Session 2 with Lauren Prince, a yoga instructor in Glynn County, Georgia, was my first in person session and it was really a lot of fun. I've enjoyed all of my podcast sessions, but one thing I learned during this session was how much I enjoy in person interviews. It just feels more personal and intimate and much more like a casual conversation than you get online. Lauren has taught classes as a freelance instructor and she has also managed a yoga studio full time. She's got an awesome way about her when she teaches that makes everyone in the room, from beginner to seasoned yoga veteran, feel comfortable, welcomed, and glad they came.
It Feels Good To Have a Yoga Instructor (Belonging)
There is something powerful about belonging. To anything. This is not earth shattering news, but worth a reminder. Particularly as it relates to exercise and health, there is a lot of power in finding a group to belong to. If you haven't listened to this episode and heard about how much pleasure I got out of being able to call Lauren, "my yoga instructor", you should. Having a place or group that you belong to helps you stay accountable, helps build relationships outside of your "normal" circle, and gives you some extra pride and ownership in what you are doing. You won't "belong" right away (unless you go to a class taught by Lauren), but you will never belong if you don't start. The same is true for just about any group or association that you might consider joining. It may be intimidating at first, maybe even lonely, especially if you are an introvert. You don't have to speak up, shake hands, or kiss babies. Just keep showing up. Eventually, you'll be a part of the group.
Almost Everything Is a Practice
Lauren talked about her journey of moving from student to instructor, and all that she learned along the way. Exercise, yoga in particular, can feel intimidating for those who are new to the practice, or feel like a beginner compared to others in the room. Yoga is a "practice", meaning that it is not intended to be something that you master. As you get better at a pose, or breathing, or specific movements, there are always new ways to expand and grow. There is always more to learn.
We don't give ourselves enough grace to treat other things in our lives as "a practice". Things take time, and it is unlikely we'll ever become a master of anything (which is good), if we truly have a humble, growth centered approach. In addition to grace, we need to allow ourselves the time necessary to grow into the thing we are working on. There is a great quote, attributed to Bill Gates:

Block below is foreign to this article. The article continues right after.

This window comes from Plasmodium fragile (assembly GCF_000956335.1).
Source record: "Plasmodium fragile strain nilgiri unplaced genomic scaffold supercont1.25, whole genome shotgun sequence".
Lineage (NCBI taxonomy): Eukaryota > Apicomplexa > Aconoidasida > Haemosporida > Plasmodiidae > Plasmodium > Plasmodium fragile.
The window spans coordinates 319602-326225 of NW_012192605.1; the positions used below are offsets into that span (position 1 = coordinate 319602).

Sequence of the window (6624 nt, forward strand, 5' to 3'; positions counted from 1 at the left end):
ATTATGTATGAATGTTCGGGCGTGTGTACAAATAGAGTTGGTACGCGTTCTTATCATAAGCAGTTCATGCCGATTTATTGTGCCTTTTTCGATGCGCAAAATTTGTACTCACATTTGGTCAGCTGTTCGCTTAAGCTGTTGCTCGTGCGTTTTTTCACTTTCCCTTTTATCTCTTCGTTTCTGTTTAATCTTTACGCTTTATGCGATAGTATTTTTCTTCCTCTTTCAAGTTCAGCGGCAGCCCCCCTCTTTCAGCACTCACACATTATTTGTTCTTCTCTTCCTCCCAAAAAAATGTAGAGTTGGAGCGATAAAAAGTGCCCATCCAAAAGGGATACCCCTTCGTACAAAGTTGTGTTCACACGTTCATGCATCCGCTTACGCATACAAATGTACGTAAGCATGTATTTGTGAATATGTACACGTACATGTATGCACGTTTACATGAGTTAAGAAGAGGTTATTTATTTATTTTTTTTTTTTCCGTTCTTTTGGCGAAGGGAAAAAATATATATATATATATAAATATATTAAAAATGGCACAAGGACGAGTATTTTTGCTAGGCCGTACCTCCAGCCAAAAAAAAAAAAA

"Most people overestimate what they can do in one year, and underestimate what they can do in ten years."
In other words, we think that we are going to "get it", crush it, learn it, master it, in a short amount of time, and we get frustrated or quit when it doesn't happen at that (unrealistic) pace. And at the same time, we are so nearsighted, that we sell ourselves short on all that we'll be able to do if we'll just stick with it over time.
With a little grace, time, and a "practice" mentality, we can do a lot more than we realize.
My next book, or one of my next books, is going to be titled, Nobody's Right. The idea is that there are so many "right" ways to do things, that we can't listen to one quote, one guru, one success story and assume that they have the right way, just because it worked for them. Some people might use this phrase to describe what I'm talking about: "There's more than one way to skin a cat." To which I would say, "There is no right way to skin a cat. At this phase in our evolution, we should not be skinning cats, and especially not in multiple ways."
You see, nobody's right.
How does this relate to what I learned from Lauren?
When I first started yoga-ing with Lauren, the one thing that stood out to me was how original she was in her instruction, primarily because she didn't take herself too seriously. She was making up names for poses, making up poses altogether, and laughing at herself and making jokes during our sessions. These were all way outside of my expectations for yoga. As she's continued to grow as an instructor, I'm sure there are some things she's "cleaned up" along the way, but I hope she never loses her willingness to think outside of the traditional box, and do yoga her way. I think that's why so many people enjoy her class.
For us, certainly there are things that require specific ways of doing. There are outlines to follow and generally accepted norms. But my encouragement to us, is that we don't get so caught up in "the" way that we lose sight of what we have to offer. There are ways that each of us may speak, act, teach, coach, and lead that may allow us to connect to people in ways that other people cannot. We wont' be able to do those things if we stick to rigidly to the script.
Thanks for listening to Extraordinary Joes! If you have any Extraordinary Joes you think would be great for the show, feel free to email me at firstname.lastname@example.org.